SA hurdles 'veterans' battle it out for 2017 bragging rights | TeamSA - TeamSA

SA hurdles ‘veterans’ battle it out for 2017 bragging rights


One of the most exciting rivalries in South African athletics will resume in Potchefstroom on Friday when LJ van Zyl and Cornel Fredericks battle it out to become the national 400m hurdles champion.

The two international stars  have been dominating the event for the last nine years, with both Tuks athletes winning the title on four occasions. Van Zyl was victorious in 2008, 2011 and 2015 and 2016, while Fredericks won in 2010 and 2012 through to 2014.

It would be foolish to predict who is going to come out on top this time round, as time-wise they are only separated by 0.02sec this season. Fredericks tops the local rankings with a best time of 49.27, while Van Zyl’s best time is 49.29.

It’s actually uncanny how similar their achievements over the years have been. In 2006 Van Zyl was the Commonwealth Champion, while Fredericks won the title in 2014. Last year Van Zyl finished third in the Diamond League standings. Fredericks did so in 2014.

The 31-year-old Van Zyl has become something of an institution at the various national age groups championships over the last 21 years. He remembers competing at his first championships way back in 1995 when he was just nine years old. Since then he has missed out once only. That was in 1999 when he was playing rugby trials at Grey College in Bloemfontein.

The Tuks athlete won his first national title in 2005, beating the then national record-holder and hurdling legend Llewellyn Herbert. He was also victorious in 2006.

Don’t make the mistake of thinking that Van Zyl, who has the right to claim that he has been there, done that and got the T-shirt to prove it, has lost his hunger to lay claim to being South Africa’s best 400m hurdler.

‘I will admit there was a time when I was wondering why I bother competing at the South African Championships. At the time I was going through a really bad patch in my athletics career. It seemed as if everything that could go wrong did go wrong, but the one thing I will never be is a quitter, says the athlete, originally from Molteno in the Eastern Cape.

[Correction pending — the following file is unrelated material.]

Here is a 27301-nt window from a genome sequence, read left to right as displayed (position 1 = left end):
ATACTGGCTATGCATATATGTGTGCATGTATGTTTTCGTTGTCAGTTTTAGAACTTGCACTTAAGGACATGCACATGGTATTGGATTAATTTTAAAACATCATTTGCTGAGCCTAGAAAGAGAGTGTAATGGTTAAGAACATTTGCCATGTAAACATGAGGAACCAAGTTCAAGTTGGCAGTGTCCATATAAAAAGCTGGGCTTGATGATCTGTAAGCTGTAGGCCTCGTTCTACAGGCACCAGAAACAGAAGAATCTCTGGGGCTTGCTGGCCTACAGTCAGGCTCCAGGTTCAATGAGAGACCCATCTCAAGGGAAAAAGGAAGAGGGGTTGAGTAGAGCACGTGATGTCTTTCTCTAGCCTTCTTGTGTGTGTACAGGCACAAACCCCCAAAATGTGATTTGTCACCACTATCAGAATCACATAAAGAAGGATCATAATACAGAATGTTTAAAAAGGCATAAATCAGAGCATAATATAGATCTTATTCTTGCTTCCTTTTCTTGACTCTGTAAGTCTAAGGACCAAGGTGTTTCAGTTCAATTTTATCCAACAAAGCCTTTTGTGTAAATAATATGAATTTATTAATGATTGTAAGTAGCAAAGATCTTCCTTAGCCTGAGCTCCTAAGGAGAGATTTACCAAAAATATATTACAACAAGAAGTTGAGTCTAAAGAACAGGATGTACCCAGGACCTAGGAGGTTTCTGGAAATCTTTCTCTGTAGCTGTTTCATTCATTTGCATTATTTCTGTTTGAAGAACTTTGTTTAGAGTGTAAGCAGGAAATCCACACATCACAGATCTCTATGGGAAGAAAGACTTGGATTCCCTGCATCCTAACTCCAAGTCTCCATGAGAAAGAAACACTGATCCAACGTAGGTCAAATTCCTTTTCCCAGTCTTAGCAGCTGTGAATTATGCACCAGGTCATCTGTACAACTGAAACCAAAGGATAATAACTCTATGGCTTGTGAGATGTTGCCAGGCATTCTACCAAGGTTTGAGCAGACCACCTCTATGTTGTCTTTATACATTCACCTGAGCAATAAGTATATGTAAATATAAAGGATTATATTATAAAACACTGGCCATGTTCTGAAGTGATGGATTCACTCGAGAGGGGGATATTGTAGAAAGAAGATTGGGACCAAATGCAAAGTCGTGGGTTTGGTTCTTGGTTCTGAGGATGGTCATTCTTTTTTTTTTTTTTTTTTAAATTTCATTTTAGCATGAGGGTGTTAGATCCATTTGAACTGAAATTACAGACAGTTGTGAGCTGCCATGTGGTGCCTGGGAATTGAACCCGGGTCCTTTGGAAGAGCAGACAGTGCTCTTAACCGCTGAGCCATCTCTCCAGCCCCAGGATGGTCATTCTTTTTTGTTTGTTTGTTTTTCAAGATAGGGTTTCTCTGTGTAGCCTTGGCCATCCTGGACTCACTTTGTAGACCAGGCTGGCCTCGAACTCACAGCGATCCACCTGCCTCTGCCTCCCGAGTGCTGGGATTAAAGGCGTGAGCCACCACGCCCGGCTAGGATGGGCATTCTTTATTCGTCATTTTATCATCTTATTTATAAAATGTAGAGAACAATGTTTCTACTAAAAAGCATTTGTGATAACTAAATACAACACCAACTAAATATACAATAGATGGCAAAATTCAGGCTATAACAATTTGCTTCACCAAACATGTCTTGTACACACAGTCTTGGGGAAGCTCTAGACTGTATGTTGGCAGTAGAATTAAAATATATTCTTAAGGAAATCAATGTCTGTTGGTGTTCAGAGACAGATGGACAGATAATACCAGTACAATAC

‘I managed to work through my problems. To eventually win the title again in 2015 was special. This time, when I settle down in my blocks to hopefully race in the final, I will be as hungry to win as I have ever been since I raced at the national championships for the first time.’

Both Van Zyl and Fredericks (pictured above) made it clear it will be foolish for them to think it is going to be only about them in the final. ‘There are quite a few talented young hurdlers who have come through the ranks. So it is definitely not just a case of pitching up expecting to win,’ said Fredericks (Tuks).

Le Roux Hamman who represented South Africa at last year’s Olympic Games in Rio, has the ability to spoil the party for the two ‘veterans’. His best time so far this season is 49.37, and he has beaten both Fredericks and Van Zyl.

The Tuks athlete admits to not being the fastest athlete out of the blocks. ‘I see myself more as an endurance hurdler, meaning that I’m only at top speed over the second half of the race.’

Constant Pretorius is another Tuks athlete who could medal. He had his breakthrough race in March when he raced to a time of 49.57 in Pretoria.

If nothing goes wrong, it could be a case of two brothers both winning medals at the South African Championships, as his younger brother Fredriech Pretorius has already become only the second South African decathlete to go past 8 000 points early this season.

Meanwhile Van Zyl tips the young Kefilwe Mogawane as another one to watch in the 400m hurdles.

Pictures of Van Zyl and Fredericks courtesy of Reg Caldecott

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